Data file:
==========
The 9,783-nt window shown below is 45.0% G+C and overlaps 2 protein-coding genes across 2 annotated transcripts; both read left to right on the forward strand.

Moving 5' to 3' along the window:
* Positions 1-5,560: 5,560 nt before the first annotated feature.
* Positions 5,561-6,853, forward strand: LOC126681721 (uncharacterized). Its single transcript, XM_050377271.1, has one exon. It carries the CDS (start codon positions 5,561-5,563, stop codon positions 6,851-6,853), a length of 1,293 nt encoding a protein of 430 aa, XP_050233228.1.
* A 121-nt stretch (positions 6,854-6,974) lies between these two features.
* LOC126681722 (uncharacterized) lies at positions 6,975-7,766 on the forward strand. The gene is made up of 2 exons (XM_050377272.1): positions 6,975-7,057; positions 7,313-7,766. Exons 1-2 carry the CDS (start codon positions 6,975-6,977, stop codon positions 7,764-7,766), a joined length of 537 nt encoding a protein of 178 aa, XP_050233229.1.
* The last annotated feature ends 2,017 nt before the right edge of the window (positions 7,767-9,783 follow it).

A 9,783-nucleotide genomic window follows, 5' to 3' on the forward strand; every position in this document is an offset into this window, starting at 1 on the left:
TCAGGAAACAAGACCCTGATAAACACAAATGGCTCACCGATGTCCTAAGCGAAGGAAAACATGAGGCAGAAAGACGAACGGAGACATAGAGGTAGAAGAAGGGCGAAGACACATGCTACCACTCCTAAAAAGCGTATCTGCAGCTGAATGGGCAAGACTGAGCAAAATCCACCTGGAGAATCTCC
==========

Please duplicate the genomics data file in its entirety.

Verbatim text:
The 9,783-nt window shown below is 45.0% G+C and overlaps 2 protein-coding genes across 2 annotated transcripts; both read left to right on the forward strand.

Moving 5' to 3' along the window:
* Positions 1-5,560: 5,560 nt before the first annotated feature.
* Positions 5,561-6,853, forward strand: LOC126681721 (uncharacterized). Its single transcript, XM_050377271.1, has one exon. It carries the CDS (start codon positions 5,561-5,563, stop codon positions 6,851-6,853), a length of 1,293 nt encoding a protein of 430 aa, XP_050233228.1.
* A 121-nt stretch (positions 6,854-6,974) lies between these two features.
* LOC126681722 (uncharacterized) lies at positions 6,975-7,766 on the forward strand. The gene is made up of 2 exons (XM_050377272.1): positions 6,975-7,057; positions 7,313-7,766. Exons 1-2 carry the CDS (start codon positions 6,975-6,977, stop codon positions 7,764-7,766), a joined length of 537 nt encoding a protein of 178 aa, XP_050233229.1.
* The last annotated feature ends 2,017 nt before the right edge of the window (positions 7,767-9,783 follow it).

A 9,783-nucleotide genomic window follows, 5' to 3' on the forward strand; every position in this document is an offset into this window, starting at 1 on the left:
TCAGGAAACAAGACCCTGATAAACACAAATGGCTCACCGATGTCCTAAGCGAAGGAAAACATGAGGCAGAAAGACGAACGGAGACATAGAGGTAGAAGAAGGGCGAAGACACATGCTACCACTCCTAAAAAGCGTATCTGCAGCTGAATGGGCAAGACTGAGCAAAATCCACCTGGAGAATCTCC